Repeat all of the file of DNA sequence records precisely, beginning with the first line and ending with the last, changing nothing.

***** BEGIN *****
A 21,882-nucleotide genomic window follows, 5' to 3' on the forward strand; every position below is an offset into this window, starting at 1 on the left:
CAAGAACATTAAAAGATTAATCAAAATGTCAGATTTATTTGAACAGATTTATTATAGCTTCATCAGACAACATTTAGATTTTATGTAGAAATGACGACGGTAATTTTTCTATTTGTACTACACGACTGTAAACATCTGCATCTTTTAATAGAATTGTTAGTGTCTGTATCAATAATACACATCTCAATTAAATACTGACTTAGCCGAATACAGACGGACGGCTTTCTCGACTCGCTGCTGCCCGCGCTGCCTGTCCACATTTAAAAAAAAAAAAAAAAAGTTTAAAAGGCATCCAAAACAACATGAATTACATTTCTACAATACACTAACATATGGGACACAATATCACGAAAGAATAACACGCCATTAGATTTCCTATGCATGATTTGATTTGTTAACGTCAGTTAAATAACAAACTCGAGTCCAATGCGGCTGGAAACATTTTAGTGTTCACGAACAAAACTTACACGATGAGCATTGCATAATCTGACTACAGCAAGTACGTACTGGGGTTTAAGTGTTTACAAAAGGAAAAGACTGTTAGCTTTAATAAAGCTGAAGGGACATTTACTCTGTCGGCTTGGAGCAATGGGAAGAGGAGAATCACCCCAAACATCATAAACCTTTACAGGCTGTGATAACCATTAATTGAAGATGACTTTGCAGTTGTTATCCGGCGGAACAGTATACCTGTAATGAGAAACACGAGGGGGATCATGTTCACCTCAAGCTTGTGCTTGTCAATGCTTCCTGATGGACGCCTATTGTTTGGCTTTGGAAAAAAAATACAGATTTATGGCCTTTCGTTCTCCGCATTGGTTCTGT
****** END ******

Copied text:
A 21,882-nucleotide genomic window follows, 5' to 3' on the forward strand; every position below is an offset into this window, starting at 1 on the left:
CAAGAACATTAAAAGATTAATCAAAATGTCAGATTTATTTGAACAGATTTATTATAGCTTCATCAGACAACATTTAGATTTTATGTAGAAATGACGACGGTAATTTTTCTATTTGTACTACACGACTGTAAACATCTGCATCTTTTAATAGAATTGTTAGTGTCTGTATCAATAATACACATCTCAATTAAATACTGACTTAGCCGAATACAGACGGACGGCTTTCTCGACTCGCTGCTGCCCGCGCTGCCTGTCCACATTTAAAAAAAAAAAAAAAAAGTTTAAAAGGCATCCAAAACAACATGAATTACATTTCTACAATACACTAACATATGGGACACAATATCACGAAAGAATAACACGCCATTAGATTTCCTATGCATGATTTGATTTGTTAACGTCAGTTAAATAACAAACTCGAGTCCAATGCGGCTGGAAACATTTTAGTGTTCACGAACAAAACTTACACGATGAGCATTGCATAATCTGACTACAGCAAGTACGTACTGGGGTTTAAGTGTTTACAAAAGGAAAAGACTGTTAGCTTTAATAAAGCTGAAGGGACATTTACTCTGTCGGCTTGGAGCAATGGGAAGAGGAGAATCACCCCAAACATCATAAACCTTTACAGGCTGTGATAACCATTAATTGAAGATGACTTTGCAGTTGTTATCCGGCGGAACAGTATACCTGTAATGAGAAACACGAGGGGGATCATGTTCACCTCAAGCTTGTGCTTGTCAATGCTTCCTGATGGACGCCTATTGTTTGGCTTTGGAAAAAAAATACAGATTTATGGCCTTTCGTTCTCCGCATTGGTTCTGT